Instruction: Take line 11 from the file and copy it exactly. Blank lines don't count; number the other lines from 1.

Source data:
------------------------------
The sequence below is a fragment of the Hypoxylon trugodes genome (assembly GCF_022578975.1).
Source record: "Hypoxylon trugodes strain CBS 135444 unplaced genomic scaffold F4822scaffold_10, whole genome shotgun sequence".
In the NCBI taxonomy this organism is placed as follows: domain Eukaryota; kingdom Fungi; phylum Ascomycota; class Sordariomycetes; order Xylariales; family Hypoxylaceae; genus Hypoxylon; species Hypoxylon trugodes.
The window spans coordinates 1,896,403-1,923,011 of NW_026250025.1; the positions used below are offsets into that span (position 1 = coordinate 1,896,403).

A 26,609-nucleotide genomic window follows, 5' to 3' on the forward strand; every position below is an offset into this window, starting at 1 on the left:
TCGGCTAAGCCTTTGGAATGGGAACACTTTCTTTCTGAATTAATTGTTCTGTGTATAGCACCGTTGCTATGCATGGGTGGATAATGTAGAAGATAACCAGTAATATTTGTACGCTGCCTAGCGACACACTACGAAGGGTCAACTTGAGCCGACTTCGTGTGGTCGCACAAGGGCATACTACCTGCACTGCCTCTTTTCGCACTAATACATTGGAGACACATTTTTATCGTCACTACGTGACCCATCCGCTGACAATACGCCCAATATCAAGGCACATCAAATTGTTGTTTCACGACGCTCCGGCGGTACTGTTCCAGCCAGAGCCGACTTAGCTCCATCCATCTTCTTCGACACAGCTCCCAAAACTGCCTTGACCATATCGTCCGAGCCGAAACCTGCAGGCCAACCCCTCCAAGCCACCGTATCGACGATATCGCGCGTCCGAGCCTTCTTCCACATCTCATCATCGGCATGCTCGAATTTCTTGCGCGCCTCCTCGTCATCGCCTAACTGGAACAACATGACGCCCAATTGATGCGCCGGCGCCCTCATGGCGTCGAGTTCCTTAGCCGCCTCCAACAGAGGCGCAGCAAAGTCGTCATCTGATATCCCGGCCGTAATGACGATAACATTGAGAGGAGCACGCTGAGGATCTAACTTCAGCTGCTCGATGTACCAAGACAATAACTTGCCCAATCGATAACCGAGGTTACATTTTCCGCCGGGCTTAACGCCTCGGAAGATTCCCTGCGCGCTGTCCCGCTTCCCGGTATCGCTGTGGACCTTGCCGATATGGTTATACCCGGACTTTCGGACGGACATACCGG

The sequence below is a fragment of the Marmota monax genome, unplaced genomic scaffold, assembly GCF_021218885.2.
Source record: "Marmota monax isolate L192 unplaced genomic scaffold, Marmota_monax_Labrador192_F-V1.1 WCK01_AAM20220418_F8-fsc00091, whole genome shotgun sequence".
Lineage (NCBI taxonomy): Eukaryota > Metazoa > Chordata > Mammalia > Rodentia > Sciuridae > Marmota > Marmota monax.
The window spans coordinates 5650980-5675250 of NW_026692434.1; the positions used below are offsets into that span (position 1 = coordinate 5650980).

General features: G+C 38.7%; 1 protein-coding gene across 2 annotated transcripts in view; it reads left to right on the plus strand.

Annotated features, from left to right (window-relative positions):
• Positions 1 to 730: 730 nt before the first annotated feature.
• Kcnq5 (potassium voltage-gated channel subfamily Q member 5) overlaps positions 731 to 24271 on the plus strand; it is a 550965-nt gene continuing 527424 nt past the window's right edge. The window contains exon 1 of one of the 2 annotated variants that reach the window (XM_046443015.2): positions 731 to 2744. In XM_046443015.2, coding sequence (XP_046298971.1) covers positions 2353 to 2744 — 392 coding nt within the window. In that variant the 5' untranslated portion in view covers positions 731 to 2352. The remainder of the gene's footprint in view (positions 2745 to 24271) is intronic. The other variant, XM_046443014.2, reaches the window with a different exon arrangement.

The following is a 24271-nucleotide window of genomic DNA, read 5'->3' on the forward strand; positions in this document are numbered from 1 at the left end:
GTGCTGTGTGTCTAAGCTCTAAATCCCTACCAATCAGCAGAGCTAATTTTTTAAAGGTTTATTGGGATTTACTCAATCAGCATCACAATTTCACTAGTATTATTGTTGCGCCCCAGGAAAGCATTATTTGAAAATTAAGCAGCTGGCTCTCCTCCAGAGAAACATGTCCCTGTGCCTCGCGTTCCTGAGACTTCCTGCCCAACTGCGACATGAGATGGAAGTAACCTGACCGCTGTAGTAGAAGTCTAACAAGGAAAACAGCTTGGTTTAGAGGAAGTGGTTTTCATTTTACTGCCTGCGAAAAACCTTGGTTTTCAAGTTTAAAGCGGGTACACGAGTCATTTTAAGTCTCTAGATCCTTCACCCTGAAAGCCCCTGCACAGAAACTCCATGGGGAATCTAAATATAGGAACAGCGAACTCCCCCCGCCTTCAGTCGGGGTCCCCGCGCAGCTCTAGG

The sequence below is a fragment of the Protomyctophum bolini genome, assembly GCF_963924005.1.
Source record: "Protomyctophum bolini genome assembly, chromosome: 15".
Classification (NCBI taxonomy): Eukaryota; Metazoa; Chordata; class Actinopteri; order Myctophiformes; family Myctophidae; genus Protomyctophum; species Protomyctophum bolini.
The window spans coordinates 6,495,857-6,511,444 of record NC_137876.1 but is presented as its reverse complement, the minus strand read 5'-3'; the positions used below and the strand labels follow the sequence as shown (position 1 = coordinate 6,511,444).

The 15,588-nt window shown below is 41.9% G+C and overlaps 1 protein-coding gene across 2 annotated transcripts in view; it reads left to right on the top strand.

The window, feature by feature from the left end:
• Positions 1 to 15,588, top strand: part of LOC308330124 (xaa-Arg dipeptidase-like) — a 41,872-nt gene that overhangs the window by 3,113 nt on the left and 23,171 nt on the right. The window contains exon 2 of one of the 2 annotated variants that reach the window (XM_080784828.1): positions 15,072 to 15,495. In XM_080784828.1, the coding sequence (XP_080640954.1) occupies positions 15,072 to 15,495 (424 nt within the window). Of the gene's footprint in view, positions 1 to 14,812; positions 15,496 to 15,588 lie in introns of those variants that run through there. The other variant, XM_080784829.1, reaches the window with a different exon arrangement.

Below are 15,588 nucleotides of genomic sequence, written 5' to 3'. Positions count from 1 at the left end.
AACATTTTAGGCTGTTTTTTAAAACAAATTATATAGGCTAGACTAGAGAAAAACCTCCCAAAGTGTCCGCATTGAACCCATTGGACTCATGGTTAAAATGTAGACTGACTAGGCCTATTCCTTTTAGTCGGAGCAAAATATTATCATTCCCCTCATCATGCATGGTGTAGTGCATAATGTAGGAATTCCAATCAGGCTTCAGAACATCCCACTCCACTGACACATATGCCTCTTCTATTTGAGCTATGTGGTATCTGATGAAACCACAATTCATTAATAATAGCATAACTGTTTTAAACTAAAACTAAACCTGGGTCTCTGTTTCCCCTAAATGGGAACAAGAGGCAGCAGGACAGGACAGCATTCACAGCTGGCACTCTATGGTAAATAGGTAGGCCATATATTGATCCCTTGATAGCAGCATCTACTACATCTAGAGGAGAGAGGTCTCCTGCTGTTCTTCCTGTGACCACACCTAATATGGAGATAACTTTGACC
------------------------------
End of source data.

General features: G+C 38.7%; 1 protein-coding gene across 2 annotated transcripts in view; it reads left to right on the plus strand.